Understanding Hereditary ATTR (hATTR) Amyloidosis and the Recent Advances in Management - Episode 10
John L. Berk, MD: We’ve talked about the importance of tissue biopsies, the various sources—salivary gland, abdominal fat pad aspirates. We haven’t discussed any GI [gastrointestinal] biopsies-be they gastric or rectal biopsies. Are those still part of your armamentarium, or have you graduated from those?
P. James B. Dyck, MD: I think one goes to the area where a patient has most of their symptoms. So I think, certainly, if the GI tract is where a patient has a lot of their symptoms, a rectal biopsy is still a good thing to do.
John L. Berk, MD: Michael?
Michael J. Polydefkis, MD: I agree.
John L. Berk, MD: So the implication is then that the GI manifestations of a disease are due to the burden of amyloid in the GI tract. As neurologists, is it your perspective that the dysmotility, the overwhelming diarrhea or profound constipation is due to the burden of amyloid, or is it due to autonomic dysfunction and dysregulation of motility?
P. James B. Dyck, MD: Is there a difference?
John L. Berk, MD: Well, that’s a very good question.
P. James B. Dyck, MD: I don’t think we really actually fundamentally understand what the pathophysiology of amyloid neuropathy is. Earlier, people often thought maybe it was compressive and there was speculation that it was hypoxic. But fundamentally, what is it about amyloid that causes neuropathy? Is it toxic? Is it just a burden? You have to have so much, but what exactly it does and how that damages the nerve I don’t think we really fundamentally understand.
John L. Berk, MD: Michael?
Michael J. Polydefkis, MD: I think that’s correct. I think amyloid infiltrates nerves. It’s associated with damage and dysfunction. How that happens, I’m not sure we fully understand.
John L. Berk, MD: I’m not a card-carrying neurologist, so I can be a little provocative here.
P. James B. Dyck, MD: So do you think it’s fully understood?
John L. Berk, MD: No. If it were, we wouldn’t be here. The diagnosis would be easy. Our experience with nerve biopsies at Boston University is not as encouraging as it is at [The Johns] Hopkins [Hospital] and Mayo Clinic. We often, in the times we do sural nerve biopsies, strike out. And so, our sensitivity is maybe 50%. We may not take a long enough section of nerve. We may not section it exhaustively. So that may be part of our methodology. At the same time, I’m struck by the histology of disease showing rather dramatic axonal and small nerve fiber changes in the absence of any amyloid deposits. And our thinking is that the TTR, in its misfolding, forming oligomers and aggregates, are probably a toxic species that injure nerve without amyloid deposits and, as a consequence, would, in part, explain the relative absence of amyloid deposits. And, in looking back at our GI biopsy history, finding that there are people who have little or no amyloid deposits on multiple biopsies, yet have profound dysfunction, leads us to think that the small nerve fiber control of the GI tract is really the essence of the overwhelming diarrhea, and, potentially, constipation, but certainly the gastroparesis.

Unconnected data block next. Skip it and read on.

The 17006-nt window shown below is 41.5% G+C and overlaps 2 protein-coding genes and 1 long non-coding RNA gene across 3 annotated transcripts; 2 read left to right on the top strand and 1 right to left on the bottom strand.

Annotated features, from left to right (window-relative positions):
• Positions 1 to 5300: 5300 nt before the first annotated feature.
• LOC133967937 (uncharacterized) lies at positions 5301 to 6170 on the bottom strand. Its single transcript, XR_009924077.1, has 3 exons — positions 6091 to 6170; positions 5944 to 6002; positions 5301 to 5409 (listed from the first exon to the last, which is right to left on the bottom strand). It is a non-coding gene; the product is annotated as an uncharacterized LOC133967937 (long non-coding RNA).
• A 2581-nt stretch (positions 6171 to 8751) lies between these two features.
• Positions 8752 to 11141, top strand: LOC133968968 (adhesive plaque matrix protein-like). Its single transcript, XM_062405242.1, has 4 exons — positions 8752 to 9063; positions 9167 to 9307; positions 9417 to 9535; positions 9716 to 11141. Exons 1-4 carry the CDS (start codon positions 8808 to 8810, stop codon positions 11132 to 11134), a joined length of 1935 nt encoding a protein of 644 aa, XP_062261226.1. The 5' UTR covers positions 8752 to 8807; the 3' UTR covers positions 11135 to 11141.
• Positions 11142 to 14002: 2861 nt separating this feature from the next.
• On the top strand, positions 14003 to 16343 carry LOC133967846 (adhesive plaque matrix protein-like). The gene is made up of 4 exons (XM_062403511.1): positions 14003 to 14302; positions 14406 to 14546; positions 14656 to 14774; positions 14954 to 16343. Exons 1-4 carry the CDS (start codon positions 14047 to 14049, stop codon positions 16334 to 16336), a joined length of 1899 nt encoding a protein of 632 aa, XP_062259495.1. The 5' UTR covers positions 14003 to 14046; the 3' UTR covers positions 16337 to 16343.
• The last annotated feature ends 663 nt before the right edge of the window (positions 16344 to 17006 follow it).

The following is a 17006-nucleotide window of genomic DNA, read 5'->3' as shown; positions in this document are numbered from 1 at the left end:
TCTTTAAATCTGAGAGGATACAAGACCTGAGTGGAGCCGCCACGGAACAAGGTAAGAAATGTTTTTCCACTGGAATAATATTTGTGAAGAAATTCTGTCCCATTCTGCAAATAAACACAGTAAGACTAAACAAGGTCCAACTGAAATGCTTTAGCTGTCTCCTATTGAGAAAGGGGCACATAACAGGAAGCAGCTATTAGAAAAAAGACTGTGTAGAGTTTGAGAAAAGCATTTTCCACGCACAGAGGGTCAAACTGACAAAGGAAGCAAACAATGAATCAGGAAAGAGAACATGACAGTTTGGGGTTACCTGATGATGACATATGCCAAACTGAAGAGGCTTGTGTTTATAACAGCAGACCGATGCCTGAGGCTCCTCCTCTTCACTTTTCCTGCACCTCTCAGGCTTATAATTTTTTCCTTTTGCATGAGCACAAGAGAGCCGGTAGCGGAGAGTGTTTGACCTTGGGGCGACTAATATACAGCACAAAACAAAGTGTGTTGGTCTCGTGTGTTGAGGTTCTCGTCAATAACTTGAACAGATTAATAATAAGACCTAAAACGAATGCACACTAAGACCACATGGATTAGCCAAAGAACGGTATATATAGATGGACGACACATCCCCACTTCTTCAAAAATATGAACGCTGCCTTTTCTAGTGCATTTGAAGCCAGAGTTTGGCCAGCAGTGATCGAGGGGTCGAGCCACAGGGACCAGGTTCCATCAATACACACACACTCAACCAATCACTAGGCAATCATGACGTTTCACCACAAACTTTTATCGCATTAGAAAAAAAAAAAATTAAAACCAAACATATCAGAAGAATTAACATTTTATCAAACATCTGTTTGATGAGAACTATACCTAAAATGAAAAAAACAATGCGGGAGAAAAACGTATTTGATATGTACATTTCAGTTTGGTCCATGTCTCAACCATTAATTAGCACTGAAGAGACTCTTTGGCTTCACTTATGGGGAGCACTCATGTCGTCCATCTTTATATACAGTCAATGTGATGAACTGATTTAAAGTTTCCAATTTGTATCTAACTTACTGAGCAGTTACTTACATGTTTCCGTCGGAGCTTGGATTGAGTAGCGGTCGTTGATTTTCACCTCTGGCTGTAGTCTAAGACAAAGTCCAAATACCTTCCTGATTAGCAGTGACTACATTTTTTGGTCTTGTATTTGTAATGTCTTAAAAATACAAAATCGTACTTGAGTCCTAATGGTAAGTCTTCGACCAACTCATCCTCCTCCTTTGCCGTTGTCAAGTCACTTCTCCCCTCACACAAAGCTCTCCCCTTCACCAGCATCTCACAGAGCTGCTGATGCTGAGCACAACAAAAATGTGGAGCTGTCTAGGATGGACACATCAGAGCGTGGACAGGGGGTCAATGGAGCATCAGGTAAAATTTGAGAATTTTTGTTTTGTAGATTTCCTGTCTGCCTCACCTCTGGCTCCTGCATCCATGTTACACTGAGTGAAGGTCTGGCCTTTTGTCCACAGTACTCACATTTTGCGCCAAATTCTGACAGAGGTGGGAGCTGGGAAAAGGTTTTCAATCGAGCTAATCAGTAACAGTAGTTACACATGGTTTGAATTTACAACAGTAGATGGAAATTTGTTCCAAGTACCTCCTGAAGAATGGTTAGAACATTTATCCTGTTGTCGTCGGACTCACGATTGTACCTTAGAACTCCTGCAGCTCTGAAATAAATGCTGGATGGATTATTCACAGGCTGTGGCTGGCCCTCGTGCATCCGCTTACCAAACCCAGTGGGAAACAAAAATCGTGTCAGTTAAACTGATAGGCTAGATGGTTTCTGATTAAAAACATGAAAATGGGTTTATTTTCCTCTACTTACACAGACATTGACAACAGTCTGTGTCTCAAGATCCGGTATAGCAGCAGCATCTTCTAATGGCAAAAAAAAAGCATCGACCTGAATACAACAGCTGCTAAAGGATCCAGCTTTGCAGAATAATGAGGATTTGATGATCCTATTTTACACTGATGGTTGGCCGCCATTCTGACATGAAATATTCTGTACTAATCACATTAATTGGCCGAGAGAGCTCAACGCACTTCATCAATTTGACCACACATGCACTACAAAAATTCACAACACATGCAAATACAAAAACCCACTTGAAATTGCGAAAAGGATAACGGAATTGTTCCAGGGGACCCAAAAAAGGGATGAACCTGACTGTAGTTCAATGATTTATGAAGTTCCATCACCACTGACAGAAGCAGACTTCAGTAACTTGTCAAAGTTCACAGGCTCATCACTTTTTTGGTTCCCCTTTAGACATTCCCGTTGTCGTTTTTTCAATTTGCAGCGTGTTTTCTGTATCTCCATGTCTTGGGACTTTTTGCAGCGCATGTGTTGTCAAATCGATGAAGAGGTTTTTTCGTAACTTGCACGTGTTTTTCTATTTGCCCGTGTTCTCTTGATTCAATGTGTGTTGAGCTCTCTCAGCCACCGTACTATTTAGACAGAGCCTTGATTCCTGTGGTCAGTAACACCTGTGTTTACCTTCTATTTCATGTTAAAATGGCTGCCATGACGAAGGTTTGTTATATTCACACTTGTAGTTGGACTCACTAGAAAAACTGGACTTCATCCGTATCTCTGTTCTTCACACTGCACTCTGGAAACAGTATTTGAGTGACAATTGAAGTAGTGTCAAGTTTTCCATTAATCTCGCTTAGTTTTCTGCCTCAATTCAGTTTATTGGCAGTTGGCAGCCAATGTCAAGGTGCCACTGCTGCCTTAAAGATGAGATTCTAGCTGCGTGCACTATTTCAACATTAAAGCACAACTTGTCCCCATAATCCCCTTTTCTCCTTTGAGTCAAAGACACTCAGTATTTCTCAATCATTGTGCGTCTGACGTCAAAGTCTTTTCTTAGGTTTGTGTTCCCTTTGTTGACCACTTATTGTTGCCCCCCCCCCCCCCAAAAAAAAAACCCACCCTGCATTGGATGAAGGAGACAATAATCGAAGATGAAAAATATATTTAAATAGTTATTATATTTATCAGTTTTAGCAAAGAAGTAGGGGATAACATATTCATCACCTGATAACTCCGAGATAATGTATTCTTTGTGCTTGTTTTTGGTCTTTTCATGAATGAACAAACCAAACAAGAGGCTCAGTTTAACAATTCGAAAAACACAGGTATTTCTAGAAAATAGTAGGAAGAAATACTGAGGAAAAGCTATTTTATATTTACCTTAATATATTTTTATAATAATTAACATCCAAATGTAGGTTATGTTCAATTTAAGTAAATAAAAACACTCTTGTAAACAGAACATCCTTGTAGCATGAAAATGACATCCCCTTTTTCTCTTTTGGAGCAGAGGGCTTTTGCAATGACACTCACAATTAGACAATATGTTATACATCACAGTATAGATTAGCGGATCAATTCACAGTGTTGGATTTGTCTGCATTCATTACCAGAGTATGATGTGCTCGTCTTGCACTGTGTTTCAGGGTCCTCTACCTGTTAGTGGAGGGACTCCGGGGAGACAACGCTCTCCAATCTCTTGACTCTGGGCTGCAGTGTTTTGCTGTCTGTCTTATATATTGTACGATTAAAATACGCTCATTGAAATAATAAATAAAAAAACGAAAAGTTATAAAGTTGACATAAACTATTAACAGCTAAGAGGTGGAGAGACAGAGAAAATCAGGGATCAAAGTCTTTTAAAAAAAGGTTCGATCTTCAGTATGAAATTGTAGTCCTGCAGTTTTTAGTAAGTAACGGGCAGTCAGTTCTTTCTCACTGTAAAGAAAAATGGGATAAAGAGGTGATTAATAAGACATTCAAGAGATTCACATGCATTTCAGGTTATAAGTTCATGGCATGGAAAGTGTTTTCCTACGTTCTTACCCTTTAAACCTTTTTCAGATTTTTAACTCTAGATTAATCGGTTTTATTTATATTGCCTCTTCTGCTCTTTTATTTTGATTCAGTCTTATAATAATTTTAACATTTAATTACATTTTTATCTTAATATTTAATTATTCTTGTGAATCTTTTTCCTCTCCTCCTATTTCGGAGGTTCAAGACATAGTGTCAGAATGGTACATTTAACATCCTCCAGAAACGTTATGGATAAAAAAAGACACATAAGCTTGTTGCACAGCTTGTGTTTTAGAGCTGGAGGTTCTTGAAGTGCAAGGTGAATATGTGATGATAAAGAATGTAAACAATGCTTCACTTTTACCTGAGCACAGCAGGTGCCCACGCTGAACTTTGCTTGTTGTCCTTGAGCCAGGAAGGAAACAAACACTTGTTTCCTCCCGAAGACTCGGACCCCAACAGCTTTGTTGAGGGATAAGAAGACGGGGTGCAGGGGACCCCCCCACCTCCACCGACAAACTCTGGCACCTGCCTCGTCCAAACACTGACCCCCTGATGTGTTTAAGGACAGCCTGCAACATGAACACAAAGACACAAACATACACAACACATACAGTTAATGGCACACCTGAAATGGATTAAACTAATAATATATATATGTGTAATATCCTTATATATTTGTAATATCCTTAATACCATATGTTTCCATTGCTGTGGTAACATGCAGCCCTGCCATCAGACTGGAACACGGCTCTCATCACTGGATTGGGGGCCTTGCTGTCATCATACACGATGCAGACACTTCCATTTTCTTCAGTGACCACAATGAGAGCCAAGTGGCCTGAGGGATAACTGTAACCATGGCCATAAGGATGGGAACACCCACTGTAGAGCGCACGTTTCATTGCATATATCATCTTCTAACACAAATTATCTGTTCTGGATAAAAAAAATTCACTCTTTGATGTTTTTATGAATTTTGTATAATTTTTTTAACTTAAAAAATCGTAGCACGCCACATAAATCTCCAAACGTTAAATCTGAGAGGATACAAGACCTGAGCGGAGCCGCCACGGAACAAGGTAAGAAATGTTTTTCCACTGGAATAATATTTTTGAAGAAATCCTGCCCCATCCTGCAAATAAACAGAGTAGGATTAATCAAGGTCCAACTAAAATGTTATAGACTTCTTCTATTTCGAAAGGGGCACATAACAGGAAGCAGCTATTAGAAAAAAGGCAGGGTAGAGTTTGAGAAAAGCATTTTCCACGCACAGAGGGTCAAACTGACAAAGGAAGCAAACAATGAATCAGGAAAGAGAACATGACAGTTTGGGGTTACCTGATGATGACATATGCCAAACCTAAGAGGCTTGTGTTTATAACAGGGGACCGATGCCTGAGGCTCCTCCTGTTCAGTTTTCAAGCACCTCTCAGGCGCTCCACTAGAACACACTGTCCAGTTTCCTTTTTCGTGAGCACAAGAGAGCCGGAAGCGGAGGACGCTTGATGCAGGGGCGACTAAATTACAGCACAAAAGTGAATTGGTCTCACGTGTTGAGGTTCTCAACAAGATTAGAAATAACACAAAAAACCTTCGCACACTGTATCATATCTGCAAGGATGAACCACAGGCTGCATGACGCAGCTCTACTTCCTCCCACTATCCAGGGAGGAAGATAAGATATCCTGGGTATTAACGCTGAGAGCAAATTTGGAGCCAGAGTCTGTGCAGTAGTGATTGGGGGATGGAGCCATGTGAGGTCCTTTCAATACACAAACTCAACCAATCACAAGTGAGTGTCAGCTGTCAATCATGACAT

P. James B. Dyck, MD: I think it’s very interesting—what it is about amyloid that’s toxic to nerve. Nerve is also this very long, thin organ. And so, you absolutely could have major burden of amyloid upstream. It’s an axonal degeneration causing the generation of the fibers downstream, and so your biopsy may not show it. And that doesn’t mean it’s still not a direct toxic effect upstream or some sort of amyloid burden. But I think fundamentally we don’t know. My father did a paper now probably 50 years ago, which he called, “Associate Sensory Loss in Amyloid.” And what he did was he took 2 case of TTR amyloidosis and did nerve biopsies on both of these cases. And they did in vitro nerve conduction studies and showed that the C fibers, the unmyelinated fibers, were gone electrophysiologically. When he did electron microscopy, there were no unmyelinated fibers. And yet, they still had some large myelinated fibers and some small myelinated fibers.
And this was from a woman who stepped on a nail, felt no pain, but felt blood fill up in her sandal. So what she felt was the wet sensation of the blood touching her skin, but she did not feel pain. So she had dissociated sensory loss. She had small fiber loss but still had some large fiber function. So I do think there is a preferential involvement of unmyelinated fibers in the TTR amyloidosis.
Michael J. Polydefkis, MD: And I think that’s probably variable.
P. James B. Dyck, MD: I think so too.
Michael J. Polydefkis, MD: It’s not true for all patients.
P. James B. Dyck, MD: Yeah, I agree.
Michael J. Polydefkis, MD: Different mutations or even different presentations can have different subsets of fibers differentially involved.
Akshay S. Desai, MD, MPH: Is there an understanding of why it is that certain variants have predilection for certain organs?
P. James B. Dyck, MD: I don’t think so. John may have the answer to that. I think these are things that we continually need to look into. I think it’s very interesting, actually.
John L. Berk, MD: Michael, do you have any insights?
Michael J. Polydefkis, MD: Not yet.
John L. Berk, MD: It’s really unclear. That’s one of the central questions that has evaded answers. There have been speculations of maybe chaperone proteins or gag populations and particular organs that really promote the deposition and act maybe as a nidus, but it remains remarkably unclear. It’s important to understand that as we group these mutations and essentially and simplistically assign some as being more prone to developing cardiomyopathy than a polyneuropathy, indeed, there’s full spectrum disease in the vast majority of people if you look carefully enough. And I think that’s something that we really need to keep in mind.